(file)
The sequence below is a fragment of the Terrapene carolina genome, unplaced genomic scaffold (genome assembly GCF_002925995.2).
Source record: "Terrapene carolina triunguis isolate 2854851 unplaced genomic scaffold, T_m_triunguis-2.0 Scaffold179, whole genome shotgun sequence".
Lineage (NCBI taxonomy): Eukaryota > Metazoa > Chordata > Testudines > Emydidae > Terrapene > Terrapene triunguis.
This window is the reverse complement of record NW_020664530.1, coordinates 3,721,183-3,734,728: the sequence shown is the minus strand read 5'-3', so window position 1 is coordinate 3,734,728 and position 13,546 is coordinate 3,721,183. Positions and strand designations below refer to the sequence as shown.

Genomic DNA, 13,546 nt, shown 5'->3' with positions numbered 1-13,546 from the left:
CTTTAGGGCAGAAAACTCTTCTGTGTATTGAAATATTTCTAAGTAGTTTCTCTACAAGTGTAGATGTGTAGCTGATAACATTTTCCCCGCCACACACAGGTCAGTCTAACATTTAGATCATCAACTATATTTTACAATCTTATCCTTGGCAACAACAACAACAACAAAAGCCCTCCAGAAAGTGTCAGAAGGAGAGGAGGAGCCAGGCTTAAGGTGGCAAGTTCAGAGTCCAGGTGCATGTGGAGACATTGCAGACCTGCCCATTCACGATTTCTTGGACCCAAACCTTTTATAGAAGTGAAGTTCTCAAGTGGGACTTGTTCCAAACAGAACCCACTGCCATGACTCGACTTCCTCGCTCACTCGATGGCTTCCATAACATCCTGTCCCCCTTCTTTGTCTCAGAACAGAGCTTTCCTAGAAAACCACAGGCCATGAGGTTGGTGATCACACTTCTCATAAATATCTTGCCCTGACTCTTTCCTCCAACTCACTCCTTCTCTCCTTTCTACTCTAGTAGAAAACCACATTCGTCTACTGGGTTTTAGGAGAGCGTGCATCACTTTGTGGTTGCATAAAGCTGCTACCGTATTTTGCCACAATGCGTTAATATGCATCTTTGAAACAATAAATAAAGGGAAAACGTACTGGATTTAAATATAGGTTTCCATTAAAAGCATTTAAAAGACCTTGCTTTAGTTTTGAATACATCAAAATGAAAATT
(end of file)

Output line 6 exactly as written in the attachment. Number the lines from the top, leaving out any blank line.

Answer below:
CTTTAGGGCAGAAAACTCTTCTGTGTATTGAAATATTTCTAAGTAGTTTCTCTACAAGTGTAGATGTGTAGCTGATAACATTTTCCCCGCCACACACAGGTCAGTCTAACATTTAGATCATCAACTATATTTTACAATCTTATCCTTGGCAACAACAACAACAACAAAAGCCCTCCAGAAAGTGTCAGAAGGAGAGGAGGAGCCAGGCTTAAGGTGGCAAGTTCAGAGTCCAGGTGCATGTGGAGACATTGCAGACCTGCCCATTCACGATTTCTTGGACCCAAACCTTTTATAGAAGTGAAGTTCTCAAGTGGGACTTGTTCCAAACAGAACCCACTGCCATGACTCGACTTCCTCGCTCACTCGATGGCTTCCATAACATCCTGTCCCCCTTCTTTGTCTCAGAACAGAGCTTTCCTAGAAAACCACAGGCCATGAGGTTGGTGATCACACTTCTCATAAATATCTTGCCCTGACTCTTTCCTCCAACTCACTCCTTCTCTCCTTTCTACTCTAGTAGAAAACCACATTCGTCTACTGGGTTTTAGGAGAGCGTGCATCACTTTGTGGTTGCATAAAGCTGCTACCGTATTTTGCCACAATGCGTTAATATGCATCTTTGAAACAATAAATAAAGGGAAAACGTACTGGATTTAAATATAGGTTTCCATTAAAAGCATTTAAAAGACCTTGCTTTAGTTTTGAATACATCAAAATGAAAATT